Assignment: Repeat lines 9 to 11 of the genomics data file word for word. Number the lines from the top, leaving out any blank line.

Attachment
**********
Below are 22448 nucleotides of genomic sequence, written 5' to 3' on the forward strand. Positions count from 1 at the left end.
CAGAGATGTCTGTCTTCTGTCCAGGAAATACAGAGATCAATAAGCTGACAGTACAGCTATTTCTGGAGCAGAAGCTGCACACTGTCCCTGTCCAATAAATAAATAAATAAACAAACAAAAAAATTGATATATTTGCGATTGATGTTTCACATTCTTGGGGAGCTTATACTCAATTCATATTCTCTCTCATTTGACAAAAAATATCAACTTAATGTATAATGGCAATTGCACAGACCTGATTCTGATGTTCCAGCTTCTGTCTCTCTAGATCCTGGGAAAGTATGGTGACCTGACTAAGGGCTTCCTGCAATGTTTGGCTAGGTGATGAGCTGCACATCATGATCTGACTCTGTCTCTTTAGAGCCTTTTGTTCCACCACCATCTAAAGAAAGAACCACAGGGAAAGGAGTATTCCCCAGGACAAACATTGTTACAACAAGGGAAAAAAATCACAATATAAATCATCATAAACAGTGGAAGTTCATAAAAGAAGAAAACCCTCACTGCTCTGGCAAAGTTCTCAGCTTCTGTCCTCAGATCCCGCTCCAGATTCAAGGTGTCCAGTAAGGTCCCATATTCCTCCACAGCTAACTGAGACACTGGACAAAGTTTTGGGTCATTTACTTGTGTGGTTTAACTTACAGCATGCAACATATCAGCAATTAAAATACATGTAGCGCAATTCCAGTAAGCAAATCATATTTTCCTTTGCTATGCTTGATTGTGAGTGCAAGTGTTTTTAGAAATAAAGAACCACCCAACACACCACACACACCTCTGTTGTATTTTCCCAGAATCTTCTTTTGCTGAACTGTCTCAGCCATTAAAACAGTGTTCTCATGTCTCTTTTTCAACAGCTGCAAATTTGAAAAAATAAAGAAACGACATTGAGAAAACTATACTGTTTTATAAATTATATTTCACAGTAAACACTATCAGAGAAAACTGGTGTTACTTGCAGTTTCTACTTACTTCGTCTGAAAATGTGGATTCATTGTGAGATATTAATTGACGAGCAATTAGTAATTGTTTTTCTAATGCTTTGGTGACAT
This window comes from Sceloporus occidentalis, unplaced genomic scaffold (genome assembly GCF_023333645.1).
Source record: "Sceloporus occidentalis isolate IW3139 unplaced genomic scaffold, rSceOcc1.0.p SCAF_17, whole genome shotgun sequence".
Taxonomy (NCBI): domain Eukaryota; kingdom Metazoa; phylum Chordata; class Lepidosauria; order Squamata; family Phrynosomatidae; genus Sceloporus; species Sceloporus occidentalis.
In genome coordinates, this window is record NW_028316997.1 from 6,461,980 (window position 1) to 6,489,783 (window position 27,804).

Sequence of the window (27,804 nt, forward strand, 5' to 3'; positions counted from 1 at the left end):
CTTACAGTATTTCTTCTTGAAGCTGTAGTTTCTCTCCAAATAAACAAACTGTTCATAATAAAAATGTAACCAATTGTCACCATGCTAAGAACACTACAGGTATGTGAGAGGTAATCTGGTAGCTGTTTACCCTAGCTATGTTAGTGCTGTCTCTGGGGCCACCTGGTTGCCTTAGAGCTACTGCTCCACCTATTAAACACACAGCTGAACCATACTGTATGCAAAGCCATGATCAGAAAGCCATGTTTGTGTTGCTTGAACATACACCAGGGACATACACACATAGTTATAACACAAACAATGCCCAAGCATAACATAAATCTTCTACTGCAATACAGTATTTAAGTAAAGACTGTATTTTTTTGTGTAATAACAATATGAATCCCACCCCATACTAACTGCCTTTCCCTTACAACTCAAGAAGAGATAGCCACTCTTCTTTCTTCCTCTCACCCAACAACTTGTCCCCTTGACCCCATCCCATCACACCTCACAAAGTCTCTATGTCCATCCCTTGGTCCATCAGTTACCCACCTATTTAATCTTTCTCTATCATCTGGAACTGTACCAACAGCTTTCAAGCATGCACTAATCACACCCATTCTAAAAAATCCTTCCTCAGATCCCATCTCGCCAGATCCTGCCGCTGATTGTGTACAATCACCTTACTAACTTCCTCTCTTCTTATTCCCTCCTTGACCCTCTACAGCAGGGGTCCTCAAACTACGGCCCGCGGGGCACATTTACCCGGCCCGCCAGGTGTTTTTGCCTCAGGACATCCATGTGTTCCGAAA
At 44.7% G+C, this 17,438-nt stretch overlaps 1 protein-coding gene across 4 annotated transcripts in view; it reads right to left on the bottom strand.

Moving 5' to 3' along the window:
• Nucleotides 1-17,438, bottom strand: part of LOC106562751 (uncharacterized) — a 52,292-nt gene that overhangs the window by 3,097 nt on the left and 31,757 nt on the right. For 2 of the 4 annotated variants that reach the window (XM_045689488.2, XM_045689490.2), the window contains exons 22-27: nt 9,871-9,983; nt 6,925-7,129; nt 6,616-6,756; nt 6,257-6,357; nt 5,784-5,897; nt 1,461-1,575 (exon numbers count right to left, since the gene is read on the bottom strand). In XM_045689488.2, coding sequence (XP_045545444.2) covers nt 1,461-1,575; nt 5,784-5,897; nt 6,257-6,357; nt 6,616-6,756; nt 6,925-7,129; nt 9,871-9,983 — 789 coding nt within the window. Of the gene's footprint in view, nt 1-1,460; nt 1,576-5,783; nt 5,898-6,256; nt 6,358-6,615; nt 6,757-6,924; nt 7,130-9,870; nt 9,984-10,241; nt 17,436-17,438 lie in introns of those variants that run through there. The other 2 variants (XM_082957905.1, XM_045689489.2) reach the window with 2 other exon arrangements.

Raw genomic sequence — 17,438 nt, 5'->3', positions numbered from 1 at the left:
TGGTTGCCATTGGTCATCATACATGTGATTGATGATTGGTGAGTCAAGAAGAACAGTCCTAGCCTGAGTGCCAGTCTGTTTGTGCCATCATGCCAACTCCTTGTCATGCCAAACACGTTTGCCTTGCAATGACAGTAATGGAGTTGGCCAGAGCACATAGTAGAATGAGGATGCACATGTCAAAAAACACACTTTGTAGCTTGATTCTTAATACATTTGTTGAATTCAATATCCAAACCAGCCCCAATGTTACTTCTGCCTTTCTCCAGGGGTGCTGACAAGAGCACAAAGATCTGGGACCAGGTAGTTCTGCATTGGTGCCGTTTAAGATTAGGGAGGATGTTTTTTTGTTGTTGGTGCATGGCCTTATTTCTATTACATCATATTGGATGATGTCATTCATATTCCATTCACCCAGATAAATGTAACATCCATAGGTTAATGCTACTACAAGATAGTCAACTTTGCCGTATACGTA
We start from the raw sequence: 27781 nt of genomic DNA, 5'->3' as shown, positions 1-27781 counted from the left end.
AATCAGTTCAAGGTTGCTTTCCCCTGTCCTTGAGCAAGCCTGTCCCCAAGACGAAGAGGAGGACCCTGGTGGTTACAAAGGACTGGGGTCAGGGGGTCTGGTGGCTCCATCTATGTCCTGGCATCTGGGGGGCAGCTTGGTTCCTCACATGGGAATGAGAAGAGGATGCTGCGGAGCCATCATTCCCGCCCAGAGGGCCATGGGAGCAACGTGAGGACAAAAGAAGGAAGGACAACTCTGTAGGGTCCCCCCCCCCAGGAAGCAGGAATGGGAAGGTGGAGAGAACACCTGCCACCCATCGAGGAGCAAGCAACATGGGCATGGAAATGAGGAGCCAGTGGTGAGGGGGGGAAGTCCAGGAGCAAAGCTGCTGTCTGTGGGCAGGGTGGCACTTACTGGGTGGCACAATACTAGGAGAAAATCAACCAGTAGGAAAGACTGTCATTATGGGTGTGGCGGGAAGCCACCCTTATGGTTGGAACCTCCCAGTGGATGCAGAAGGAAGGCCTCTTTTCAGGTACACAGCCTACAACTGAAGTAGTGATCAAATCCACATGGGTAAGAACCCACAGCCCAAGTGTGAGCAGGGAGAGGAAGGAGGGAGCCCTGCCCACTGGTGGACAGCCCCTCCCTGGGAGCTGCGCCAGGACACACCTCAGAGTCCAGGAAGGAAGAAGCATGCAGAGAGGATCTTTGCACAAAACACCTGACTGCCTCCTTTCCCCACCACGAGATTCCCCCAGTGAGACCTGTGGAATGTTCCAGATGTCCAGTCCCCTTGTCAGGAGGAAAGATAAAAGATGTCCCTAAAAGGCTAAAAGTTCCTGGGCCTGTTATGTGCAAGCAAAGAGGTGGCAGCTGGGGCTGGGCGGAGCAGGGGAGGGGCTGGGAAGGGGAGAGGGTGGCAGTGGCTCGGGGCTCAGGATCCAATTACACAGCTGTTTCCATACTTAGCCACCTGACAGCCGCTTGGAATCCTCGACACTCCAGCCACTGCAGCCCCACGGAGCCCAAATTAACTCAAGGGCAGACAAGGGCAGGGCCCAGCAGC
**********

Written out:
At 44.7% G+C, this 17,438-nt stretch overlaps 1 protein-coding gene across 4 annotated transcripts in view; it reads right to left on the bottom strand.

Moving 5' to 3' along the window:
• Nucleotides 1-17,438, bottom strand: part of LOC106562751 (uncharacterized) — a 52,292-nt gene that overhangs the window by 3,097 nt on the left and 31,757 nt on the right. For 2 of the 4 annotated variants that reach the window (XM_045689488.2, XM_045689490.2), the window contains exons 22-27: nt 9,871-9,983; nt 6,925-7,129; nt 6,616-6,756; nt 6,257-6,357; nt 5,784-5,897; nt 1,461-1,575 (exon numbers count right to left, since the gene is read on the bottom strand). In XM_045689488.2, coding sequence (XP_045545444.2) covers nt 1,461-1,575; nt 5,784-5,897; nt 6,257-6,357; nt 6,616-6,756; nt 6,925-7,129; nt 9,871-9,983 — 789 coding nt within the window. Of the gene's footprint in view, nt 1-1,460; nt 1,576-5,783; nt 5,898-6,256; nt 6,358-6,615; nt 6,757-6,924; nt 7,130-9,870; nt 9,984-10,241; nt 17,436-17,438 lie in introns of those variants that run through there. The other 2 variants (XM_082957905.1, XM_045689489.2) reach the window with 2 other exon arrangements.